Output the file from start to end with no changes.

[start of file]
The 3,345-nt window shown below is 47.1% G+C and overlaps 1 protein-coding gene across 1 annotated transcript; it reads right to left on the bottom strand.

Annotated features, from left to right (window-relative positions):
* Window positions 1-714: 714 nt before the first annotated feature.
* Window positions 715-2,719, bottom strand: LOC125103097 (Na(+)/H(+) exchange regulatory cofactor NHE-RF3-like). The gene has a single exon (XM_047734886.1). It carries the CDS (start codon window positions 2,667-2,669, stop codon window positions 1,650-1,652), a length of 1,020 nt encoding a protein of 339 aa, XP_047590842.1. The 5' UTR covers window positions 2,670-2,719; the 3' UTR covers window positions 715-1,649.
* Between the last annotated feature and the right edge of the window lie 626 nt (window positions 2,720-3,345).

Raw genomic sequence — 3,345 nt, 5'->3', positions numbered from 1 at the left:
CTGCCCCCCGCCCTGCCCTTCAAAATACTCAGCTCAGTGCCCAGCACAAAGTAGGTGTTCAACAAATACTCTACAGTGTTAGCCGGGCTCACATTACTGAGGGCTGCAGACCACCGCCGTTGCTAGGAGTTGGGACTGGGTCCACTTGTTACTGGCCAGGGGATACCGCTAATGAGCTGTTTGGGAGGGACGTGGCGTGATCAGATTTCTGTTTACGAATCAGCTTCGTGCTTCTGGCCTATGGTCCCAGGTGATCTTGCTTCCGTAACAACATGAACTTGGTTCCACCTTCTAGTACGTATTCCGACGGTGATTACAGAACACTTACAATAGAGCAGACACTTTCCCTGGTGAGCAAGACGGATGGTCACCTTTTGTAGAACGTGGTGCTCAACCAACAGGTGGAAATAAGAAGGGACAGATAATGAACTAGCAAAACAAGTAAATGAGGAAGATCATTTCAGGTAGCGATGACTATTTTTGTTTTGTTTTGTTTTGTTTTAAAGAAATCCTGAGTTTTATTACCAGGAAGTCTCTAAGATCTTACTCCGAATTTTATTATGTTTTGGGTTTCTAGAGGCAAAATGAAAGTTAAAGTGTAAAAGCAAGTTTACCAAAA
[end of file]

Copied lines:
The 3,345-nt window shown below is 47.1% G+C and overlaps 1 protein-coding gene across 1 annotated transcript; it reads right to left on the bottom strand.

Annotated features, from left to right (window-relative positions):
* Window positions 1-714: 714 nt before the first annotated feature.
* Window positions 715-2,719, bottom strand: LOC125103097 (Na(+)/H(+) exchange regulatory cofactor NHE-RF3-like). The gene has a single exon (XM_047734886.1). It carries the CDS (start codon window positions 2,667-2,669, stop codon window positions 1,650-1,652), a length of 1,020 nt encoding a protein of 339 aa, XP_047590842.1. The 5' UTR covers window positions 2,670-2,719; the 3' UTR covers window positions 715-1,649.
* Between the last annotated feature and the right edge of the window lie 626 nt (window positions 2,720-3,345).

Raw genomic sequence — 3,345 nt, 5'->3', positions numbered from 1 at the left:
CTGCCCCCCGCCCTGCCCTTCAAAATACTCAGCTCAGTGCCCAGCACAAAGTAGGTGTTCAACAAATACTCTACAGTGTTAGCCGGGCTCACATTACTGAGGGCTGCAGACCACCGCCGTTGCTAGGAGTTGGGACTGGGTCCACTTGTTACTGGCCAGGGGATACCGCTAATGAGCTGTTTGGGAGGGACGTGGCGTGATCAGATTTCTGTTTACGAATCAGCTTCGTGCTTCTGGCCTATGGTCCCAGGTGATCTTGCTTCCGTAACAACATGAACTTGGTTCCACCTTCTAGTACGTATTCCGACGGTGATTACAGAACACTTACAATAGAGCAGACACTTTCCCTGGTGAGCAAGACGGATGGTCACCTTTTGTAGAACGTGGTGCTCAACCAACAGGTGGAAATAAGAAGGGACAGATAATGAACTAGCAAAACAAGTAAATGAGGAAGATCATTTCAGGTAGCGATGACTATTTTTGTTTTGTTTTGTTTTGTTTTAAAGAAATCCTGAGTTTTATTACCAGGAAGTCTCTAAGATCTTACTCCGAATTTTATTATGTTTTGGGTTTCTAGAGGCAAAATGAAAGTTAAAGTGTAAAAGCAAGTTTACCAAAA